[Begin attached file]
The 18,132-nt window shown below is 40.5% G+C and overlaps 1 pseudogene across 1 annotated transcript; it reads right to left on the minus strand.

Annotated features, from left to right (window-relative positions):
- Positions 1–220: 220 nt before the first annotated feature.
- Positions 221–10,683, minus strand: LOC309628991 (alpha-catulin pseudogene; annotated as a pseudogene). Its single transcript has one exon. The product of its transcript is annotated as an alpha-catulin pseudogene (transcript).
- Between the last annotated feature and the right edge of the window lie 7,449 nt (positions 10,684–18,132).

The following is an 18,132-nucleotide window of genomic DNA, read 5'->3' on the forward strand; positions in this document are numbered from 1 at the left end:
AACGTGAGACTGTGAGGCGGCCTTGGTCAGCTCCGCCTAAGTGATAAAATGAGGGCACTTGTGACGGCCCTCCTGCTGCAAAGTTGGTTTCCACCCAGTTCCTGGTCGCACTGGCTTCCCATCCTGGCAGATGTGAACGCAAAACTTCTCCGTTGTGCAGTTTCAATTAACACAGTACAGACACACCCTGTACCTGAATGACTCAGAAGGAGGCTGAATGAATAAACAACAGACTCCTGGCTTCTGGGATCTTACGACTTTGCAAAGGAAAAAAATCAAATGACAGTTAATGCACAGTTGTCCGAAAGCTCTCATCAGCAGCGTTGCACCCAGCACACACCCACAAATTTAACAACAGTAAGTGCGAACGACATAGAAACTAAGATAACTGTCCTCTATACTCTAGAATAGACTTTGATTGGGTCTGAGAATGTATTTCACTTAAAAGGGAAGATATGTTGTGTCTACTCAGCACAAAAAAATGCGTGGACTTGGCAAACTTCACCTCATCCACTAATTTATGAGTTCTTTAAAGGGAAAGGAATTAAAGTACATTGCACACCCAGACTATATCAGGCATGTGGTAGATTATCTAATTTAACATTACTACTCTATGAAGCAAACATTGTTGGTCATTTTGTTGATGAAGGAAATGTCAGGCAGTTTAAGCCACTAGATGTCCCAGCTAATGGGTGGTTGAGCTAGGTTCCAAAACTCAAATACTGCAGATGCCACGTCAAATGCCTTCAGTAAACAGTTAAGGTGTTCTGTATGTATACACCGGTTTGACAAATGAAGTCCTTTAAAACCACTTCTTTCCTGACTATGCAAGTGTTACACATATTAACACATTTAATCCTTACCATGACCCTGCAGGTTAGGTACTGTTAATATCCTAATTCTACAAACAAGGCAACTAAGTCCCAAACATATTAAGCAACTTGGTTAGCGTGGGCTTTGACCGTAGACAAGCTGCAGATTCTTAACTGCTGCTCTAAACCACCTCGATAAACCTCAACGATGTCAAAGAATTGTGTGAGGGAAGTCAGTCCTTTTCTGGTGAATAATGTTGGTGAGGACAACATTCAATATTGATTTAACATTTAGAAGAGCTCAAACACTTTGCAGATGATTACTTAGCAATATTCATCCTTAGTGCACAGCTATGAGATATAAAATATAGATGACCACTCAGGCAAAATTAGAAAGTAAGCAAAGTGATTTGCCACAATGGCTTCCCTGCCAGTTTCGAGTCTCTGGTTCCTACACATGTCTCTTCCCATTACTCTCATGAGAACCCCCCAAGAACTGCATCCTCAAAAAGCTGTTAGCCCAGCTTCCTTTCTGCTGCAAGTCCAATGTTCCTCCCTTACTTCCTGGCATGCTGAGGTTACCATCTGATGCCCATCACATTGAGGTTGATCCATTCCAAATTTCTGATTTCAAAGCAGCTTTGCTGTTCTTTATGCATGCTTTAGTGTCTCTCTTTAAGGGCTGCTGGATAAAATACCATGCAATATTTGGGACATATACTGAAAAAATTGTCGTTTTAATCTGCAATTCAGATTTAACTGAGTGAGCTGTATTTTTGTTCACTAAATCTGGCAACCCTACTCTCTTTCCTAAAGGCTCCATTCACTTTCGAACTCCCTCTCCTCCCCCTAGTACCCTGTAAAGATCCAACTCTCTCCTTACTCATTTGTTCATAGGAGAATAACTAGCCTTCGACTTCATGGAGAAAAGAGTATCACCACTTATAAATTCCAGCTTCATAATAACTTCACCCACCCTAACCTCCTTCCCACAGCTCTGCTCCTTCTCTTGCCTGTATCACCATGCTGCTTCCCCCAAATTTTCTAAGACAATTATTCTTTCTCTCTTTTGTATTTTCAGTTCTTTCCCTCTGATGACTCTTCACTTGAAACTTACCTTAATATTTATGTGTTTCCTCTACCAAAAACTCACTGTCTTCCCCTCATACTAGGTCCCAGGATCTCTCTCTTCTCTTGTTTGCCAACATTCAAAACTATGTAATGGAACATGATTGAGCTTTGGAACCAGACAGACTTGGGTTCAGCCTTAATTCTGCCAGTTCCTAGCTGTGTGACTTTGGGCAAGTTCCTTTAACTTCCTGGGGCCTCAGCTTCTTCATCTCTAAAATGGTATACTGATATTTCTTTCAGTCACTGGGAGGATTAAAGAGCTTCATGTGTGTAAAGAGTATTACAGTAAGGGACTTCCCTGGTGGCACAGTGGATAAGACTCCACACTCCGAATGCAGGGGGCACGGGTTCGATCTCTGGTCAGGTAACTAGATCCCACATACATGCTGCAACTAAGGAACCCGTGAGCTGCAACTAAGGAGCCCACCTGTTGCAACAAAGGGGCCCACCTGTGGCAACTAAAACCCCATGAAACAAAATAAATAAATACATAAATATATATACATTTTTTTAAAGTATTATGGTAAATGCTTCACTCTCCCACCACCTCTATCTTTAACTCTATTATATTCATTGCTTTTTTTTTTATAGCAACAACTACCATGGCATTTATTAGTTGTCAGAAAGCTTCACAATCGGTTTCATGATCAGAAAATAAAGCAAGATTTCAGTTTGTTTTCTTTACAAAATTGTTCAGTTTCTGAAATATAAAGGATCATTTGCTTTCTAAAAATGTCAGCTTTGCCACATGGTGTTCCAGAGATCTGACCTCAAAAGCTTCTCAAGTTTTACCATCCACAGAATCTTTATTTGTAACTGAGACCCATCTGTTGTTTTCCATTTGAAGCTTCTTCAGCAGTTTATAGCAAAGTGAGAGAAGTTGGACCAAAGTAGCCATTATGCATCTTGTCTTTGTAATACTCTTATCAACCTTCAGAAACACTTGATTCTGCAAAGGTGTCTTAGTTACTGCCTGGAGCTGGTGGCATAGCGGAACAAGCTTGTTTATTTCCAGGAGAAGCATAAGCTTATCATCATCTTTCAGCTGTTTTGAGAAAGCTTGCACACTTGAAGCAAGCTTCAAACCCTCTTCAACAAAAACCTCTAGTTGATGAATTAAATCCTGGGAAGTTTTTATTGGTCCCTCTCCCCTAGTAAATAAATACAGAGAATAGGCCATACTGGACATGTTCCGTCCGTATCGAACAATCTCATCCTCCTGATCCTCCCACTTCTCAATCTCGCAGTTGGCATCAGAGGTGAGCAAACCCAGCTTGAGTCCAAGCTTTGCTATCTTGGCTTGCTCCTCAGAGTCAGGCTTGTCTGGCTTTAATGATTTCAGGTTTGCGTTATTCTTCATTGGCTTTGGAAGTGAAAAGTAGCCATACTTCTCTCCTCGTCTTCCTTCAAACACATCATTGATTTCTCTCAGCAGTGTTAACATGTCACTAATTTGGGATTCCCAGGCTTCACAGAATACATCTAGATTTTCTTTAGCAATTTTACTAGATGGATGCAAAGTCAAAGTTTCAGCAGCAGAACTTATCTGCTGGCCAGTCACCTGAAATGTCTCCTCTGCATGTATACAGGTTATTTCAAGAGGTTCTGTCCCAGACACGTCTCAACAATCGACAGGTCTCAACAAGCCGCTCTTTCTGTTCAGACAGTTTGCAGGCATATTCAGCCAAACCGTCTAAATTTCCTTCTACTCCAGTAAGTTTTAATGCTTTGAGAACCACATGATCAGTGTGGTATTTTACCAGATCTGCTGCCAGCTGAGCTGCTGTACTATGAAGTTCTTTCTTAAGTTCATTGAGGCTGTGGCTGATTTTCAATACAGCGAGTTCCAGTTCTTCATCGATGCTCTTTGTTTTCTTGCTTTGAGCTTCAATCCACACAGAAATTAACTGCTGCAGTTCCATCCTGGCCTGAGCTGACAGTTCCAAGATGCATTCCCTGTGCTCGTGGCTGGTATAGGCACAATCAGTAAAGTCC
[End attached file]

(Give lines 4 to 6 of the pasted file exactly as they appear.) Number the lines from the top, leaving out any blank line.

- Positions 221–10,683, minus strand: LOC309628991 (alpha-catulin pseudogene; annotated as a pseudogene). Its single transcript has one exon. The product of its transcript is annotated as an alpha-catulin pseudogene (transcript).
- Between the last annotated feature and the right edge of the window lie 7,449 nt (positions 10,684–18,132).

The following is an 18,132-nucleotide window of genomic DNA, read 5'->3' on the forward strand; positions in this document are numbered from 1 at the left end: